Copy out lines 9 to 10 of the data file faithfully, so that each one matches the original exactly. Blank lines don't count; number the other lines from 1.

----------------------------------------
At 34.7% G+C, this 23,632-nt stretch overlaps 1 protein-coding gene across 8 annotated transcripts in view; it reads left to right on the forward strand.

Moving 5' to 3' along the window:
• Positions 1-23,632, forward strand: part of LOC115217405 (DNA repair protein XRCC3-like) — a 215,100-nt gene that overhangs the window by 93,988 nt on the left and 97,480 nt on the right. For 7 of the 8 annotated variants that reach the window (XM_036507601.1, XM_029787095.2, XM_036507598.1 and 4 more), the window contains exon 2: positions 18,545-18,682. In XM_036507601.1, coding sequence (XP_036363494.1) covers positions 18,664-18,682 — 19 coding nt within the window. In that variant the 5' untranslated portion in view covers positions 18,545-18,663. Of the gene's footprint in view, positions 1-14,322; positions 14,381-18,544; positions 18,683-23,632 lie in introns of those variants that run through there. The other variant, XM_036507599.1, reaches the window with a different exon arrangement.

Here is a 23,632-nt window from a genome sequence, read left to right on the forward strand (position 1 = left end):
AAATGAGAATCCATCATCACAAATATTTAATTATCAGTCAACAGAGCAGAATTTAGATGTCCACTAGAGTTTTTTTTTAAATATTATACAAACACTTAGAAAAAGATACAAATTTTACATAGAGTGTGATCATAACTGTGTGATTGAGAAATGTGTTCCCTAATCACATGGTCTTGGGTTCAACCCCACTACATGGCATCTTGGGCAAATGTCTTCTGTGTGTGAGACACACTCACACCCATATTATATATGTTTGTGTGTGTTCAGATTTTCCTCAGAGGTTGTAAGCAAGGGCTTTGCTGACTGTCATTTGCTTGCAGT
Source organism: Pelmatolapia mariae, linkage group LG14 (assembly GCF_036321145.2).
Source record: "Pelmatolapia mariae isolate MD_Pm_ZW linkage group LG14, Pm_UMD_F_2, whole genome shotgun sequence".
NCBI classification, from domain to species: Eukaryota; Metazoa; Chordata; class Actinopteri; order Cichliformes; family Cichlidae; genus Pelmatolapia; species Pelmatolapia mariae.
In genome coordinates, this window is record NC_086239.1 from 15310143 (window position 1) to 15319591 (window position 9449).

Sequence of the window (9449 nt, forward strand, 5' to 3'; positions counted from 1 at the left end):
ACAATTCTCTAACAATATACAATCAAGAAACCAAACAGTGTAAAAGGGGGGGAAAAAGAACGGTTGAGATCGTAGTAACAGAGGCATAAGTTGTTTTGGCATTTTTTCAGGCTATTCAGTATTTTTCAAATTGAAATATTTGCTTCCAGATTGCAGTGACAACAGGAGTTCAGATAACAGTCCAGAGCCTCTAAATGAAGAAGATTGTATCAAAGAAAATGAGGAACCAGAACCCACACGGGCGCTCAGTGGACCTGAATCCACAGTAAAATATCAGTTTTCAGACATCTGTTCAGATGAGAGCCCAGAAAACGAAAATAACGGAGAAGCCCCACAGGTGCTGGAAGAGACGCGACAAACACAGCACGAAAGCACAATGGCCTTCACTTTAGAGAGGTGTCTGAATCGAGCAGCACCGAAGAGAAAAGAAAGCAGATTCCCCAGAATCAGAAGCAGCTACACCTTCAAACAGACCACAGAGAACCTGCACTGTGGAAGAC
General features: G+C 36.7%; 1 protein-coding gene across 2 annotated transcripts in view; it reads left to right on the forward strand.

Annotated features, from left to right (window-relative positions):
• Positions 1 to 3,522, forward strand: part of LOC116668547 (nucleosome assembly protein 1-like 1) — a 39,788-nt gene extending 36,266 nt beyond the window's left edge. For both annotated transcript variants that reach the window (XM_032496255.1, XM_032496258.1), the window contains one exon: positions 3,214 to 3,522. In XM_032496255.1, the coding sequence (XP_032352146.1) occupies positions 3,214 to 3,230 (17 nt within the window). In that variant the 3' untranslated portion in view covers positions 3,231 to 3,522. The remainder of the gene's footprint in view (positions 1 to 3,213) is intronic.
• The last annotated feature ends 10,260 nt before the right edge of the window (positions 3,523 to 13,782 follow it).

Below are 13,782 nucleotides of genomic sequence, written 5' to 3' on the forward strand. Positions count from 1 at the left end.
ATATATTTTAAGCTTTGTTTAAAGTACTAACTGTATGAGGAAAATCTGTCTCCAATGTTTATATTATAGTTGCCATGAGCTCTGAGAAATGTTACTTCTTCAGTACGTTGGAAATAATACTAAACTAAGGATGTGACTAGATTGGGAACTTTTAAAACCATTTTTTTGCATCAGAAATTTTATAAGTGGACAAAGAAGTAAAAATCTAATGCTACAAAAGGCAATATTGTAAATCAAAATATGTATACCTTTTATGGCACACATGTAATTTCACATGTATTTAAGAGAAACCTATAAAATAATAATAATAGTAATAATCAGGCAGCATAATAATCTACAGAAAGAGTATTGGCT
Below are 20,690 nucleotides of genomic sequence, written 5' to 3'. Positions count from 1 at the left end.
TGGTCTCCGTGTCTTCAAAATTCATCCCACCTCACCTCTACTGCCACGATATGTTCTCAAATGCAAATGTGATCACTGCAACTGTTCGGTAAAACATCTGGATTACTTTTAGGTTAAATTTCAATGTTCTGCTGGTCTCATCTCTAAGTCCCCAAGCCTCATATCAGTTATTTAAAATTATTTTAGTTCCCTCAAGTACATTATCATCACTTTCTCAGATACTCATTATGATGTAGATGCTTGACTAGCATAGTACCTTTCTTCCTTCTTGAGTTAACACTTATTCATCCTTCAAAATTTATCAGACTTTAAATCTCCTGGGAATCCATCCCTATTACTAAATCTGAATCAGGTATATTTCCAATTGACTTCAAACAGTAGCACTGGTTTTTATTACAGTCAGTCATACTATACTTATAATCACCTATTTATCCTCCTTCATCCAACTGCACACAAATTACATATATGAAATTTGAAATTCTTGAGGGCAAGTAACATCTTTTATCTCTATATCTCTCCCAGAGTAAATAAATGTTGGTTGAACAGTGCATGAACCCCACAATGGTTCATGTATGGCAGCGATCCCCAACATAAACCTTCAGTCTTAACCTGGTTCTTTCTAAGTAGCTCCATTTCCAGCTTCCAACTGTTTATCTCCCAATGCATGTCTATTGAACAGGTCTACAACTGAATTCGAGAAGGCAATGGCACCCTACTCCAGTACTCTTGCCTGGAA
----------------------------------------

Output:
In genome coordinates, this window is record NC_086239.1 from 15310143 (window position 1) to 15319591 (window position 9449).

Sequence of the window (9449 nt, forward strand, 5' to 3'; positions counted from 1 at the left end):